I bought a new car on Monday. It’s a 2020 Corvette C8 Stingray, with all the extras imaginable.
I think it is a pretty cool car. I hope you agree!
I had originally ordered a 2020 Corvette back in March 2020. A week later, the pandemic shut everything down and production on Corvettes came to a halt.
In August, I rolled over my order to a 2021. But apparently, I was slow, because all the cars for this year had been made and I was out of luck yet again.
The salesman from the dealership encouraged me to sign up for a 2022, but I told him to stop the madness. It’s absurd to wait two years for a car.
That’s what I stopped in to tell him over the weekend when I saw this car on the showroom floor:
Gosh, I thought, that’s even better than the one I ordered. And it’s got the high-wing spoiler, which was discontinued for the 2021 models.
Now, the car I ordered was supposed to be $81,000. This car has many more extras, and the 2020s are also trading at a premium since they’re the first year with the mid-engine.
You might have noticed that all cars are trading at a premium, which is a function of all this money sloshing around the economy.
Well, I thought, you can’t take it with you. And thus ended my Toyota buying streak at five.
The Back Room
I’m sure you’ve had this experience before. When you’re buying a car, they take you in the back room to talk about warranties and financing. No cameras in there.
I met a young man who introduced himself as the grandson of the guy who founded the car dealership 44 years ago. He was friendly enough.
I sat down and asked him how he’s doing. It turns out he just got back from a week in Mexico where he was swimming with the dolphins. I got to see lots of pictures of him swimming with the dolphins.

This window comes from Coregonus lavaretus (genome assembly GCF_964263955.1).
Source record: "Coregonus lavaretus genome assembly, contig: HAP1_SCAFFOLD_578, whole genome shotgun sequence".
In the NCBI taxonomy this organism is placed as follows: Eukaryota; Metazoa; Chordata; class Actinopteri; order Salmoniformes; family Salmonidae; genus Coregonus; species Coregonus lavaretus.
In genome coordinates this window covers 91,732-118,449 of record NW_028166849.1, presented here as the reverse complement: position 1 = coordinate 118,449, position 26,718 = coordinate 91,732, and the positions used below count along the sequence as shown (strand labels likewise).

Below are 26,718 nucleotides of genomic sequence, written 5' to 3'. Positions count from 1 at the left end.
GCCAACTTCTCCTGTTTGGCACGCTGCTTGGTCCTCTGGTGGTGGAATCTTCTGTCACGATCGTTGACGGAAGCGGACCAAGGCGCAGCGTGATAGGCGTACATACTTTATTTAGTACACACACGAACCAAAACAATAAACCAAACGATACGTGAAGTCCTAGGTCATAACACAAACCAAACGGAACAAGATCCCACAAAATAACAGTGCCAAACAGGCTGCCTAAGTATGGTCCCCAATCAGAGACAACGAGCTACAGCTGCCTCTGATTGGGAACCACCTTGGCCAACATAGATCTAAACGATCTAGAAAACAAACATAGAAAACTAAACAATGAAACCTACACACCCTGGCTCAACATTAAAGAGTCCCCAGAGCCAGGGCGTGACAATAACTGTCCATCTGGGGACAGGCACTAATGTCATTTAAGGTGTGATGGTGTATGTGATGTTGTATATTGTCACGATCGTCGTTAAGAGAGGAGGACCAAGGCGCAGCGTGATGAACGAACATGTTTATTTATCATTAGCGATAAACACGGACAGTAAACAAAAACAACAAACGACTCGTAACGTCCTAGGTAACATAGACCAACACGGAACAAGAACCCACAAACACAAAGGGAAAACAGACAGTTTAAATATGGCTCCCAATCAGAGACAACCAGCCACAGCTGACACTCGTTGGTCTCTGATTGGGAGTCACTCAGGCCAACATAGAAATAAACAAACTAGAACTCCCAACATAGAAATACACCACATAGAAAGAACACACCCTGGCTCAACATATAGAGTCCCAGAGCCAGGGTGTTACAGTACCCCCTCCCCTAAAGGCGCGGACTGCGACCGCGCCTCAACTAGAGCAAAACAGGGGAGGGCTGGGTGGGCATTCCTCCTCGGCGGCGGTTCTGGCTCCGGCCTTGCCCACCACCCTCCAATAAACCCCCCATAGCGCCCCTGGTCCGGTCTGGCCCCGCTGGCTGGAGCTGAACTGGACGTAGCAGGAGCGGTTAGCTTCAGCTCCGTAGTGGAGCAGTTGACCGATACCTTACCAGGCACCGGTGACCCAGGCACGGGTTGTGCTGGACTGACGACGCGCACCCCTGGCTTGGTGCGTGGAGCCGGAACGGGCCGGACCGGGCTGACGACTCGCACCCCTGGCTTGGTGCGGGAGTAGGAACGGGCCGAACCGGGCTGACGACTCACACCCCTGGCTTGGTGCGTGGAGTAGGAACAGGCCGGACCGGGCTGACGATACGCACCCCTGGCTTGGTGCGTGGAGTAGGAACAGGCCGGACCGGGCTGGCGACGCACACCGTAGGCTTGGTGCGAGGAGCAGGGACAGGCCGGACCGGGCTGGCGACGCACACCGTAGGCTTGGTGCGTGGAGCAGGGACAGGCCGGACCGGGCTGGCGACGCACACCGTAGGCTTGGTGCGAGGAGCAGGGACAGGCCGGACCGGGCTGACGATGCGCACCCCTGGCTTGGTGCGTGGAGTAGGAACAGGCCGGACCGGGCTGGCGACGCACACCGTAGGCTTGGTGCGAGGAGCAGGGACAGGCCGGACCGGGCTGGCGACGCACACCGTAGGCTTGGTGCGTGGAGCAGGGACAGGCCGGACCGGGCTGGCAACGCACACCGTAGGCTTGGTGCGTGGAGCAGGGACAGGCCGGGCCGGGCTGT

Then he started in on the warranty. He explained that my car is technically used (though it only had 1,000 miles on it), and the clock on the manufacturer’s warranty has been running for a year. He drew out this needlessly complex diagram about what the warranty covers, and I’m like, look, I’ll take the extended warranty, it’s fine.
Usually I pass on the extended warranty, but this is kind of an experimental car. So, I figure there might be some gremlins in the transmission. Better safe than sorry.
Though he didn’t tell me what it costs!
He says, “That’s with the warranty.”
“That’s how much the warranty costs?” I exclaimed, “$1,639 a month?”
“No, no,” he said. “That’s your payment with the warranty.”
To this point we had not discussed financing at all—not an interest rate or the term of the loan.
I asked him, “What’s the interest rate on this loan?”
And he didn't answer! He started talking in circles about banks and car loans and availability, and I finally had to ask him point-blank, again: “What’s the interest rate on this loan?”
“5.99%,” he says.
“Are you kidding me? 30% of car loans are at 0.0% and you’re charging me 6%? When I have 800-plus credit scores?”
“No! That’s still too high. I’m going to pay cash.”
At this point, I see him slump in his chair. There goes the profit margin on the most expensive car in the dealership.
“Why the hell am I getting a 6% interest rate, anyway?” I asked.
“Well,” he says, “It’s a used car, and also, you don’t have a car credit history.” Which is true, because I typically pay cash for my cars. “Also, banks don’t like to lend against high-dollar vehicles.”
Bizarre. Well, screw those guys, I’m not taking out a 6% loan. So I wrote them a check for 118 grand (including the warranty) and drove off with the car.
This Is Outrageous
I identify as a libertarian here. I should point out that the car dealerships were left out of the Consumer Financial Protection Bureau regulatory framework. It’s the Wild West out there.
This jacknuts was trying to get away with showing me a number—my monthly payment—without ever disclosing the interest rate or term of the loan. If I didn’t ask, he wouldn’t have told me. He doesn’t have to. This has happened to me before.
How many times does this happen across the country, every day? They’re preying on people’s innumeracy.
I am fond of saying that when you walk into a car dealership, you are taking your life into your hands. They are also very sophisticated financial engineers. They will find a way to get you in that car—and that car will likely find its way back to them after six months. But they get the sale, which is what they are incentivized to do.
They literally tried to pull that crap on someone who is allegedly one of the leading experts on personal finance in America. I told them no, because I don’t mind telling people no.
But some people are people-pleasers. They feel pressured into saying yes. And they are intimidated by the back room. And that is how people’s financial lives get destroyed.